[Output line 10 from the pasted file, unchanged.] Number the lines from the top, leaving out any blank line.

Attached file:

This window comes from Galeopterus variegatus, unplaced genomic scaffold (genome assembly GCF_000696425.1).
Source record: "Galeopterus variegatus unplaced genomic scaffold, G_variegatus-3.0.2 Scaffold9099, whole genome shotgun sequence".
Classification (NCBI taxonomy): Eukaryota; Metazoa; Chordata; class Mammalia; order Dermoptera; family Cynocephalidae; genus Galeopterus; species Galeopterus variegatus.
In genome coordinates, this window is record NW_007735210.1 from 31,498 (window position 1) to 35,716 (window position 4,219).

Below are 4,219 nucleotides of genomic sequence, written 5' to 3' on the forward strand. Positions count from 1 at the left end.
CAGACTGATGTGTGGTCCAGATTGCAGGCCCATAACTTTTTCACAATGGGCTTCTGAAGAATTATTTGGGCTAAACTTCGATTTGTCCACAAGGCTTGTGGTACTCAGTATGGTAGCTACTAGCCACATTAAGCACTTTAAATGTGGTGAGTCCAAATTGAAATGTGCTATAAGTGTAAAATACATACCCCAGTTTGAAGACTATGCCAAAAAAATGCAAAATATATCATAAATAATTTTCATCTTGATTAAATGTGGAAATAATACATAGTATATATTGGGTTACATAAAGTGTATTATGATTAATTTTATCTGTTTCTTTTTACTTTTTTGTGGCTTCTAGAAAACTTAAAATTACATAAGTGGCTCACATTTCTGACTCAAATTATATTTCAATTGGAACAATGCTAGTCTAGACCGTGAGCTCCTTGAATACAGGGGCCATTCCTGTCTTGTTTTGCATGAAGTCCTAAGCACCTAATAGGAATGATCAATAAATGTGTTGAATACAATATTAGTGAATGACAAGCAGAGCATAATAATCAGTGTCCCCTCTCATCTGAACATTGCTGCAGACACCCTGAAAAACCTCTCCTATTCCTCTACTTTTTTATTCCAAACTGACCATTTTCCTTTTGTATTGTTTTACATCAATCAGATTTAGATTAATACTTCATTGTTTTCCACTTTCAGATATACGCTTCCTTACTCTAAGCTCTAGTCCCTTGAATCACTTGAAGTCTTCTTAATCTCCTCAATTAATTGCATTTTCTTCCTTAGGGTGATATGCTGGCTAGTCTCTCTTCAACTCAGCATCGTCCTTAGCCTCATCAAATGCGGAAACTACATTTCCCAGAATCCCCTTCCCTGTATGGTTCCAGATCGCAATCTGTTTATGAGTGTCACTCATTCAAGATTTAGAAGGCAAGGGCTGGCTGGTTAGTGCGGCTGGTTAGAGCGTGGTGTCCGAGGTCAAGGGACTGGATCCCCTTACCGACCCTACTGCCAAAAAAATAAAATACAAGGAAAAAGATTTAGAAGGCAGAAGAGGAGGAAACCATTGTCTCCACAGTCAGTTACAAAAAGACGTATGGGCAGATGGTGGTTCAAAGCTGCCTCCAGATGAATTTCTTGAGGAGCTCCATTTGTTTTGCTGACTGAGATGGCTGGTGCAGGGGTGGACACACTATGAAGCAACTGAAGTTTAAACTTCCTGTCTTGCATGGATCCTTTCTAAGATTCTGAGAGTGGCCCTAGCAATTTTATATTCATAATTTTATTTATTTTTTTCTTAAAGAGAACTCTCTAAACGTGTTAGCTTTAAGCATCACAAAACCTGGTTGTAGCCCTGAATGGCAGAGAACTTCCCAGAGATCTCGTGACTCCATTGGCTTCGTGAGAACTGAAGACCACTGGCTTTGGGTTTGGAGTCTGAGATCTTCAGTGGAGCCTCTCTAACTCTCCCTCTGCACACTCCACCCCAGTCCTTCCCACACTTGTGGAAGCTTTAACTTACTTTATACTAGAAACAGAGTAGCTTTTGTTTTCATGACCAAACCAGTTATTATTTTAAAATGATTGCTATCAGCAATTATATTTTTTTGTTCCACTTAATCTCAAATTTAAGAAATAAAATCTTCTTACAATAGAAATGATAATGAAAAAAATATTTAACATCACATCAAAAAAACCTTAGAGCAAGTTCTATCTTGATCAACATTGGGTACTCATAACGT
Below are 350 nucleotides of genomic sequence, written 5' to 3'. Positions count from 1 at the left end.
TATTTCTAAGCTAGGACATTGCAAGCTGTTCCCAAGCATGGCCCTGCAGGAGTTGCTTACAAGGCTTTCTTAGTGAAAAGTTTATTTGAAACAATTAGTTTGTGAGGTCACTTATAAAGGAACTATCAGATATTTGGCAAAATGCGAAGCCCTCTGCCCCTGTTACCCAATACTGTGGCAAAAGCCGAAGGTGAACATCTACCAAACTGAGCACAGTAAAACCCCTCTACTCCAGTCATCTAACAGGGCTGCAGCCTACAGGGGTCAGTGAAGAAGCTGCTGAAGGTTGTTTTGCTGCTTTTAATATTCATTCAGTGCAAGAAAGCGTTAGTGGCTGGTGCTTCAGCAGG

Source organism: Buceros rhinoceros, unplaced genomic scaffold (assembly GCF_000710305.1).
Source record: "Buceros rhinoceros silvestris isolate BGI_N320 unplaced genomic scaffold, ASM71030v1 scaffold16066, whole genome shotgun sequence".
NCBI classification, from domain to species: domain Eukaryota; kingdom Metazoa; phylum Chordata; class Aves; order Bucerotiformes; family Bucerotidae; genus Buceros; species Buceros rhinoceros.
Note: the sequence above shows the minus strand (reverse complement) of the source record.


Source record: "Buceros rhinoceros silvestris isolate BGI_N320 unplaced genomic scaffold, ASM71030v1 scaffold16066, whole genome shotgun sequence".